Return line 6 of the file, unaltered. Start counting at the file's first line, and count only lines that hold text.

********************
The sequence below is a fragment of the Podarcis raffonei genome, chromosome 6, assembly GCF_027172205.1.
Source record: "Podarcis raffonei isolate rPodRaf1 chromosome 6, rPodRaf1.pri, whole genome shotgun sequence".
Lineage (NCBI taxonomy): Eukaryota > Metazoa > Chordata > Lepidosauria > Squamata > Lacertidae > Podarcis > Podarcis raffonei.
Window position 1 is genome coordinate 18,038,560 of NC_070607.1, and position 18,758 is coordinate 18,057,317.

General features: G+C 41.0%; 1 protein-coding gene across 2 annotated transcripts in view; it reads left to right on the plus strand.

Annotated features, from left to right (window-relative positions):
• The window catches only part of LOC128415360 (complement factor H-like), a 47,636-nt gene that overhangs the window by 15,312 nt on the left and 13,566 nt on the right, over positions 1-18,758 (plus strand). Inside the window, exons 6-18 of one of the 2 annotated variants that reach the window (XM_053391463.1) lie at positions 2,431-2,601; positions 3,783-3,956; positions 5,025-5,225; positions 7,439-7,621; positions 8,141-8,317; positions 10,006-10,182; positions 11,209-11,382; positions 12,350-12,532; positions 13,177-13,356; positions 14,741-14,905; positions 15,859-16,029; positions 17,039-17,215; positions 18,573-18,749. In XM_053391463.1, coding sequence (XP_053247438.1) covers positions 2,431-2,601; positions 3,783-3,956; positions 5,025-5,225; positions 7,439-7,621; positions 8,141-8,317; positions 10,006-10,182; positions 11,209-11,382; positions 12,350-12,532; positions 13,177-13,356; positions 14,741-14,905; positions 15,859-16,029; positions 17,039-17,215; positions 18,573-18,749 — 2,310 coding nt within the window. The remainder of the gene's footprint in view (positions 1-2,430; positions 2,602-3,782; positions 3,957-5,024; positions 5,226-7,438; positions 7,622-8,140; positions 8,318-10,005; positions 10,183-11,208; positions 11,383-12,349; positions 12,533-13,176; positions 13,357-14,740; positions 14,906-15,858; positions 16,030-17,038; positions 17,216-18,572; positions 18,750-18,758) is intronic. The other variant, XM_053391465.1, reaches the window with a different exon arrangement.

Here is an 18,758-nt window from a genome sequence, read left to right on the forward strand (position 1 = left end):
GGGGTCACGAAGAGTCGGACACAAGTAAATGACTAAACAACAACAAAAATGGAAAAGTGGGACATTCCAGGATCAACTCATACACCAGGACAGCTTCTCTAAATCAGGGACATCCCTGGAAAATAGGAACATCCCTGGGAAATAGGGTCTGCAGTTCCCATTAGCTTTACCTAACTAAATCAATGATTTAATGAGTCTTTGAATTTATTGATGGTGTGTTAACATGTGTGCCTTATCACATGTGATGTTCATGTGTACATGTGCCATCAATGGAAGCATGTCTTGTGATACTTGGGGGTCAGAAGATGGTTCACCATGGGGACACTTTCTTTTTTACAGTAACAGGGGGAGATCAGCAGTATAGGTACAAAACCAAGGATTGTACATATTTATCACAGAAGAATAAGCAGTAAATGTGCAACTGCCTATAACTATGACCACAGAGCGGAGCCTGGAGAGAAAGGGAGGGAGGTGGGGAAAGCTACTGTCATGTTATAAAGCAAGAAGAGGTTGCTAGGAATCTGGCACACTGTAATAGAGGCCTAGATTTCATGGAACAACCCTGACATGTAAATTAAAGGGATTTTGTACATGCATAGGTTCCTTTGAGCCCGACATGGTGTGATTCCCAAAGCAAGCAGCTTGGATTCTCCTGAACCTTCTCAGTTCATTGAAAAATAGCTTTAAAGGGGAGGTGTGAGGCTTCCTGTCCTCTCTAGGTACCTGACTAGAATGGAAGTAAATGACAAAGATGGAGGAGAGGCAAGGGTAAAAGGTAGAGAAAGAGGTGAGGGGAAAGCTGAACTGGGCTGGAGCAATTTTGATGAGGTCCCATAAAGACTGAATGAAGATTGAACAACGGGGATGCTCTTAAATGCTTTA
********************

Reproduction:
Annotated features, from left to right (window-relative positions):